As the U.S. stock market hovers near all-time highs, already skittish retirement investors are not exactly planning on adding to their equity exposure at the moment. 

"We are seeing investor optimism decline," said Tracie McMillion, head of global asset allocation strategy at Wells Fargo Investment Institute (WFC - Get Report) . "It hit the peak for the cycle at the end of 2017. What we're really seeing is that investors are probably under allocated to stocks already."

She said a study Wells Fargo helped produce showed that un-retired investors planning for retirement have an equity allocation of about 44%, fairly low for non-retirees. 

She said most people are not planning to reduce their equity allocation, yet "since the Great Recession, investors have been very reticent to fully invest back in the markets -- it's just a concern that they have had relative to the risk associated with equities, and we would tell those investors that they probably need to take that risk if they're going to grow their assets over a long period of time."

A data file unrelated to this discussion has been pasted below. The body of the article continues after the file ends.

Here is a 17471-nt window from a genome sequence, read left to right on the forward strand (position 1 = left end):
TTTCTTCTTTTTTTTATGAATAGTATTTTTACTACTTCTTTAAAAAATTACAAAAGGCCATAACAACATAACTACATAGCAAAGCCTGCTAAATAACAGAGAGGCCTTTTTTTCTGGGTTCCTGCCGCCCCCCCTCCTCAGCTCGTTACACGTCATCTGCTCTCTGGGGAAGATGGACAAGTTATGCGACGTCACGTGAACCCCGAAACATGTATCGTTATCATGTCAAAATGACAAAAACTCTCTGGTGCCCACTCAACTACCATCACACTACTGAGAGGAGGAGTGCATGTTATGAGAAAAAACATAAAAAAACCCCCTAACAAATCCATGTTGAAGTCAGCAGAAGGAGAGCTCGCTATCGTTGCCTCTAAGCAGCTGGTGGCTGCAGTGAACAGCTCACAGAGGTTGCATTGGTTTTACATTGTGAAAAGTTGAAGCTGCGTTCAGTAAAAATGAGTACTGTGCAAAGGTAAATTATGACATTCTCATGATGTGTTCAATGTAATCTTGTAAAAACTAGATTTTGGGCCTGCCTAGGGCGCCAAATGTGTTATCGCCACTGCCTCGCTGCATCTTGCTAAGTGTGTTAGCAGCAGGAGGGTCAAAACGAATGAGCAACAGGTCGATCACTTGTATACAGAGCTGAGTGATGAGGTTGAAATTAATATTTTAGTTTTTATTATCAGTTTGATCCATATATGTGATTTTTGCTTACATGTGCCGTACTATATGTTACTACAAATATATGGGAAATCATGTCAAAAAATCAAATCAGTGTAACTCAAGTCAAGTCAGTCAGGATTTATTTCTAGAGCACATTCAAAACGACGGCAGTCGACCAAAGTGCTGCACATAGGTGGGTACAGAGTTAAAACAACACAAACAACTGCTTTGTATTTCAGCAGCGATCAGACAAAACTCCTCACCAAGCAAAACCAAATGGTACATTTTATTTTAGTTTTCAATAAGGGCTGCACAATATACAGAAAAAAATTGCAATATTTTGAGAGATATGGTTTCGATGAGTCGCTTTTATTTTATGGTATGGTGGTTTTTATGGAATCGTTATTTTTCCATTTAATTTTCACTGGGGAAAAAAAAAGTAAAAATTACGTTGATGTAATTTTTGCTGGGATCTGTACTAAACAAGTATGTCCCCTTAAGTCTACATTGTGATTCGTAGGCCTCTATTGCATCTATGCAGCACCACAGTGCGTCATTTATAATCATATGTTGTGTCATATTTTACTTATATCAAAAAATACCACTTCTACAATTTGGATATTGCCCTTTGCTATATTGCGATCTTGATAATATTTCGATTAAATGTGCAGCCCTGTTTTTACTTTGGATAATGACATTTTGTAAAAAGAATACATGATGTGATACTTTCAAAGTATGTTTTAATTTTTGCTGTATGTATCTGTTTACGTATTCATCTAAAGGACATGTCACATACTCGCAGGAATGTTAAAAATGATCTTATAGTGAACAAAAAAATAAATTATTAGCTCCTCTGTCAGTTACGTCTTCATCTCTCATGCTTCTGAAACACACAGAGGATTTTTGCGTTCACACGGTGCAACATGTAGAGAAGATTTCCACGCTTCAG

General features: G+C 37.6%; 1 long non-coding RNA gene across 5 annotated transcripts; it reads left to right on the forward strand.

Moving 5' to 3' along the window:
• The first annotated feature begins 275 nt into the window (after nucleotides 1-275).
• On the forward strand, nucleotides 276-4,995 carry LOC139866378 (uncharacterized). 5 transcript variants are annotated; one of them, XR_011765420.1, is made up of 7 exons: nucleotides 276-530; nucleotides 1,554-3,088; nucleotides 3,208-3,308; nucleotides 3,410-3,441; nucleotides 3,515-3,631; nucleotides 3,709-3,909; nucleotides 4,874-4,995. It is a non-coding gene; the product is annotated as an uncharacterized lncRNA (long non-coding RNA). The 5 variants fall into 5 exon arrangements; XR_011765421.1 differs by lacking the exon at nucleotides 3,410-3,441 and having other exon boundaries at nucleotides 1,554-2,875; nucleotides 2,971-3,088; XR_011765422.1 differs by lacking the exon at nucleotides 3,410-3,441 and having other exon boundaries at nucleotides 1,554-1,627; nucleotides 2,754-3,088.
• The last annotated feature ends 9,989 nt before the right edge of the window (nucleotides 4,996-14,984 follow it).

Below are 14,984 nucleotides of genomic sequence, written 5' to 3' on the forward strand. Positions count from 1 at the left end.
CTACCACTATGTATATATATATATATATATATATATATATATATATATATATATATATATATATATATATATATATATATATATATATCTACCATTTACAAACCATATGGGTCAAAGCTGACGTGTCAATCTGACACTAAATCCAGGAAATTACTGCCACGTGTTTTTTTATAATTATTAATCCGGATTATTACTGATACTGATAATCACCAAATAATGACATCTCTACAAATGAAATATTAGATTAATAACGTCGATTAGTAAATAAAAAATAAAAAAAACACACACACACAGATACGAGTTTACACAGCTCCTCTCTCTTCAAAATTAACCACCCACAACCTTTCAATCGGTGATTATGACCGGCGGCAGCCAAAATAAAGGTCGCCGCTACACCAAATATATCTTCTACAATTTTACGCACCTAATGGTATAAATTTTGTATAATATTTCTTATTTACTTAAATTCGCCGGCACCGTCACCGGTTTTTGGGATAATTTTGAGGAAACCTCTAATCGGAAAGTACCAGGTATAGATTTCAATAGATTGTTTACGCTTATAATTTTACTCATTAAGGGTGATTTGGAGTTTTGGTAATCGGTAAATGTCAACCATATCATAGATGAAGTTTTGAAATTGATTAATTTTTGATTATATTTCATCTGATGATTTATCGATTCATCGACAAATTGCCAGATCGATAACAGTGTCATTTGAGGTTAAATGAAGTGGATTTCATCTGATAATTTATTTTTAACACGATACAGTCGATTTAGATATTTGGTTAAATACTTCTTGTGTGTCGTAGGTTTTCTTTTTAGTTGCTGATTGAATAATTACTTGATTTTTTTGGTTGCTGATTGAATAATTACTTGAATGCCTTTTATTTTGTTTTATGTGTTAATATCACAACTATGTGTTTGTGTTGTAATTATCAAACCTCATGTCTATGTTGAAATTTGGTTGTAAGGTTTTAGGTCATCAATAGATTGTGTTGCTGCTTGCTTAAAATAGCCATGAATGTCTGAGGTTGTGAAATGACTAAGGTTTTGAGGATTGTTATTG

The S&P 500 is up 18% in 2019, extending what has been the longest bull run in U.S. history. Investors may not exactly flood into stocks going forward. 

Meanwhile, McMillion makes the following point, which any investor should consider:

Stocks are risky because they have the highest risk of losing principle, but over a long period of time, stocks are historically the best performing asset class in the world. The risk in not being in stocks is missing out on the best returns out of any asset over that long time frame. Of course, investors closer to retirement will need to de-risk from short to mid-term stock market volatility and pivot into income yielding assets. But investors with many more years before retirement want to achieve the best return possible. 

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